In recent times, governments throughout the Western world have warned of an increase in far-right violence. A range of government and academic sources have also made spectacular claims regarding a rise in far-right violence in Australia. However, for a range of reasons, the actual prevalence of far-right violence occurring in Australia remains largely unknown. To address this gap in knowledge, the following documents acts of far-right violence and terrorism in Australia between 1990 and 2020. This study demonstrates that no clear increase has actually occurred. A total of 181 incidents are identified across almost all geographic locations, with concentrations of violence noted in Melbourne and North Queensland. A clear spike in violent incidents was identified between 2005 and 2010. However, a complete reduction in fatal violence has occurred since that time, and there has also been a notable reduction in violent events across most years since that peak. Notably, only a vanishingly small number of incidents were perpetrated by individuals associated with organised far-right groups. Rather, the vast majority of attacks are committed by lone actors or small unorganised groups, often spontaneously. To date, this more chronic form of far-right violence has been almost entirely overlooked by policymakers. Moving forward, it will be interesting to see if Australia’s existing counter-terrorism and countering violent extremism infrastructure, built primarily to address a Jihadist threat that is highly networked, geographically concentrated and transnationally linked, can be adapted to combat a far-right that is largely unorganised and geographically decentralised.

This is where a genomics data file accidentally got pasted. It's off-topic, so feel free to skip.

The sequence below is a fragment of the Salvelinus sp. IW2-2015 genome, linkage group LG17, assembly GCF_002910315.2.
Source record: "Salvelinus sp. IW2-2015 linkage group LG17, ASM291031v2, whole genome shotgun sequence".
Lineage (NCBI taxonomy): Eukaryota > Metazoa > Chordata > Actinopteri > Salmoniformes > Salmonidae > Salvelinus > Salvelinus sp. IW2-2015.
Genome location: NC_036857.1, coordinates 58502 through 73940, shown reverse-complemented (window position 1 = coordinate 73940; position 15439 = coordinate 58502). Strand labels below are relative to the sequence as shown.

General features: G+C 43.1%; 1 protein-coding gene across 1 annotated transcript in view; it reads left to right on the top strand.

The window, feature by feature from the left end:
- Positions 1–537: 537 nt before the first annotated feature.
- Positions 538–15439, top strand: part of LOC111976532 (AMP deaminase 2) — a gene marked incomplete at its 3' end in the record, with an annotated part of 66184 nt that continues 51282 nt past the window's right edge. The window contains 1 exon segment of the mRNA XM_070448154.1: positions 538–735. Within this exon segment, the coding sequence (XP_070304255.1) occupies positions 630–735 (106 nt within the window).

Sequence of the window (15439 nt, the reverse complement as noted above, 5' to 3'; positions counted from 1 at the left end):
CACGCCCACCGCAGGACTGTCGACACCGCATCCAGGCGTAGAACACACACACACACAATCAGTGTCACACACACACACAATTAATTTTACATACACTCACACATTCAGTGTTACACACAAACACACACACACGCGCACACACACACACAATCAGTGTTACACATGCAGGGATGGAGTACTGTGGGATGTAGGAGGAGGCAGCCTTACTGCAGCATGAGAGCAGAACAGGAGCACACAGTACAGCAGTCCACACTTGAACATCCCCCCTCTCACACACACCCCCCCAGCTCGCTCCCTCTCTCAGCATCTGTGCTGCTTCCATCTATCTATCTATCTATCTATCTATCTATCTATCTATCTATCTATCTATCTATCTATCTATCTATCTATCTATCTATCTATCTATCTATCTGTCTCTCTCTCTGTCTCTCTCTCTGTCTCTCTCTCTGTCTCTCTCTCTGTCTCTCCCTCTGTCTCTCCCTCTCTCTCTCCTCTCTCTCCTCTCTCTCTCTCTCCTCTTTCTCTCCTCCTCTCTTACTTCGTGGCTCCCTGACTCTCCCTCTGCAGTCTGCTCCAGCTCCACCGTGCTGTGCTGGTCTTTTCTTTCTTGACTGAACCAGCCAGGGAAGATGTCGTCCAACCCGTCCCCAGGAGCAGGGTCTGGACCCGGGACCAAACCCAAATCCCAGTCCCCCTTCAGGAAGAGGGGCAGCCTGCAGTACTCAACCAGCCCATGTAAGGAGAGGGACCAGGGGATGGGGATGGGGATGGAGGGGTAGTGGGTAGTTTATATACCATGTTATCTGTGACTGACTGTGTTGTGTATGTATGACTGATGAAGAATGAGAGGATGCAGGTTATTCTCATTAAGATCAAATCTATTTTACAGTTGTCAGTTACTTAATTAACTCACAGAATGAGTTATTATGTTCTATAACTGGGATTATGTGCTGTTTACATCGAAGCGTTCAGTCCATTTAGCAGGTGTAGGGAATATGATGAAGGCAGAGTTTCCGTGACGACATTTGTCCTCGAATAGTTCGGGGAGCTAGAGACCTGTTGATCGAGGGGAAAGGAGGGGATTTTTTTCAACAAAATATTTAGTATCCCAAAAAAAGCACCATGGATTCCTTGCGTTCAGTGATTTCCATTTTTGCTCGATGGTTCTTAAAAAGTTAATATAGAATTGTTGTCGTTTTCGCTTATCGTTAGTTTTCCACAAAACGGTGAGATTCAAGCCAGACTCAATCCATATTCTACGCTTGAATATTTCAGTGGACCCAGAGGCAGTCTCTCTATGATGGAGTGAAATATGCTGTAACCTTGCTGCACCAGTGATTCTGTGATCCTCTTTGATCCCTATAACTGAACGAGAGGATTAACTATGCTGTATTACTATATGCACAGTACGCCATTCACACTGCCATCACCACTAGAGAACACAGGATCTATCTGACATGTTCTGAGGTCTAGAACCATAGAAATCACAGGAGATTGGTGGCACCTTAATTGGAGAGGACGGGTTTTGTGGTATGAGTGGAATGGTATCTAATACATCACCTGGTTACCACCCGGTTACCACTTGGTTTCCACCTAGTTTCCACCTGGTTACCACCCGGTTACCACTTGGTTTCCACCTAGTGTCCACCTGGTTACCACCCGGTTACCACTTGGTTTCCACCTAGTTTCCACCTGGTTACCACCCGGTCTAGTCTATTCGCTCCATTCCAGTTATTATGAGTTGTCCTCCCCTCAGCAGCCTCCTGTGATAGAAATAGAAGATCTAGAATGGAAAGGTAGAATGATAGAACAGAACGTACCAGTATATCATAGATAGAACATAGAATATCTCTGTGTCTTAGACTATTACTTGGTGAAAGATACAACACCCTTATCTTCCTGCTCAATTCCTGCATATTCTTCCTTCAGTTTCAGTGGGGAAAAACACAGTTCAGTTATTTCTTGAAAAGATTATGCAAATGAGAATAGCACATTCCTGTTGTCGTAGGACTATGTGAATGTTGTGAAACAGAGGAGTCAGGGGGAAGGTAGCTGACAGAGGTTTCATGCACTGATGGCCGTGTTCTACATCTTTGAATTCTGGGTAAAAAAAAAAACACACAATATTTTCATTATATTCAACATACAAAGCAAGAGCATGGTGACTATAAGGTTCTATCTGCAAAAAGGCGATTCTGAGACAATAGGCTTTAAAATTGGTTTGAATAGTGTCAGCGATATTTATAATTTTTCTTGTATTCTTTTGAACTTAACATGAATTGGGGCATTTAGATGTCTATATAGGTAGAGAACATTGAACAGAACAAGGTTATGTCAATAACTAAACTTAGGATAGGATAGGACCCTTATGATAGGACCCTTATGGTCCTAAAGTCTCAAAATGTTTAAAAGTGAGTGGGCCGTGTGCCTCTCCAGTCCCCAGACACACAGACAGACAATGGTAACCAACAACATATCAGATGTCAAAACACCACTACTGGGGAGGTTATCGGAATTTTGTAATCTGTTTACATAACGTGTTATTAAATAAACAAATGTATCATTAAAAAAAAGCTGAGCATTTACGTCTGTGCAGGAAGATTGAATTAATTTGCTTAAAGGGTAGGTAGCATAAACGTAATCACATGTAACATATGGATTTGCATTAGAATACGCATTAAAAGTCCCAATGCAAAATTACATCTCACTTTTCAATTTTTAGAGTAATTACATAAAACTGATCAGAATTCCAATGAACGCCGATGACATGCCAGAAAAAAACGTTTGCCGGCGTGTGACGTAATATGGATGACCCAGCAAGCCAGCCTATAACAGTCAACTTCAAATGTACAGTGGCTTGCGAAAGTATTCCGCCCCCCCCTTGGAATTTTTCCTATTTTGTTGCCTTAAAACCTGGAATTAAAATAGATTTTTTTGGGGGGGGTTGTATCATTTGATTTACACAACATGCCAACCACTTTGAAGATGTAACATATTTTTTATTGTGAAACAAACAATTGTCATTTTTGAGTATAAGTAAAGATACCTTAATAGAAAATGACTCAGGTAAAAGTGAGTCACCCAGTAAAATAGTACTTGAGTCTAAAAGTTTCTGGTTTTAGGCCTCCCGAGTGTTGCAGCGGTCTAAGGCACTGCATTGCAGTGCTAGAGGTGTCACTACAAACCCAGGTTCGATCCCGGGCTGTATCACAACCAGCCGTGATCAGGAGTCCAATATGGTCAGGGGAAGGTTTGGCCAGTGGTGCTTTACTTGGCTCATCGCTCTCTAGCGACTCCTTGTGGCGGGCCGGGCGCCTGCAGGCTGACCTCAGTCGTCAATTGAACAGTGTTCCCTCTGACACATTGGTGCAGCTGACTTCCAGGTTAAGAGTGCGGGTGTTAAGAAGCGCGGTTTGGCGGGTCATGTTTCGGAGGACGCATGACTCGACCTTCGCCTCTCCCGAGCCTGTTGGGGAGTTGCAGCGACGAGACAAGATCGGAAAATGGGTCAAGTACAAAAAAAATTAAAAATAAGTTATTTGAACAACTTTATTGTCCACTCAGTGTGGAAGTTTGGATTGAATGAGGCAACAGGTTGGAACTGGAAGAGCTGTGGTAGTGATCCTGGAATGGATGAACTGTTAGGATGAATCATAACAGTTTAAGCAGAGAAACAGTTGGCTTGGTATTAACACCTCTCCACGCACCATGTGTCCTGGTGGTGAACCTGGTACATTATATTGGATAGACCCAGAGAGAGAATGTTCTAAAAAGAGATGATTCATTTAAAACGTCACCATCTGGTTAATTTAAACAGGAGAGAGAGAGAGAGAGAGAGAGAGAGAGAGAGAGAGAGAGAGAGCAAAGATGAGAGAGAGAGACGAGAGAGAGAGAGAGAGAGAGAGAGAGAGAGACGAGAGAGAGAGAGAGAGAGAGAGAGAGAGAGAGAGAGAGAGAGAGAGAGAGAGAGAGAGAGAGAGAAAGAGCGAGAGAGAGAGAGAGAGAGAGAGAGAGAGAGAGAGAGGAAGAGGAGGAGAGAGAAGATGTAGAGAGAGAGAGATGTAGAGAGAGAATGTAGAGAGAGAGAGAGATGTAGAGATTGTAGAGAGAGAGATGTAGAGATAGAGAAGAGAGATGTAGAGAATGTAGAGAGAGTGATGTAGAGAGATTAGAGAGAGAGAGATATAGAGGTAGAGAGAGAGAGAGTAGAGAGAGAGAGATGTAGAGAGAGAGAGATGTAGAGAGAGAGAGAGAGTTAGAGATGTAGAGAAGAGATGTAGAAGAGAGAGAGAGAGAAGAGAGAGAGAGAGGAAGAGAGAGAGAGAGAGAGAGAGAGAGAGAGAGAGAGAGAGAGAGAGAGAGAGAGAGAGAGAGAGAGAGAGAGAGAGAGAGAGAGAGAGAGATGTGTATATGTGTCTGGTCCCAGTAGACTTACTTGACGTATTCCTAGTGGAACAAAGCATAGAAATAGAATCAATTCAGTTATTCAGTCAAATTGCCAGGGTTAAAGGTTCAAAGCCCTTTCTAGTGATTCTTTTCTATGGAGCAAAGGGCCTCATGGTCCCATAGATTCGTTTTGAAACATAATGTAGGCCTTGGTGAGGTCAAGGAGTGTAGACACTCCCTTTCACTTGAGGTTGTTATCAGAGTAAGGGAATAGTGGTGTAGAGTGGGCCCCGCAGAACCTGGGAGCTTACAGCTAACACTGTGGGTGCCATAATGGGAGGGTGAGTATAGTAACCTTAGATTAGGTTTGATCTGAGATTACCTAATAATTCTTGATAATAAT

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The International Centre for Counter-Terrorism (ICCT) is a think-and-do tank based in The Hague, Netherlands. We provide research, policy advice, training and other solutions to support better counter-terrorism policies and practices worldwide. We also contribute to the scientific and publi.…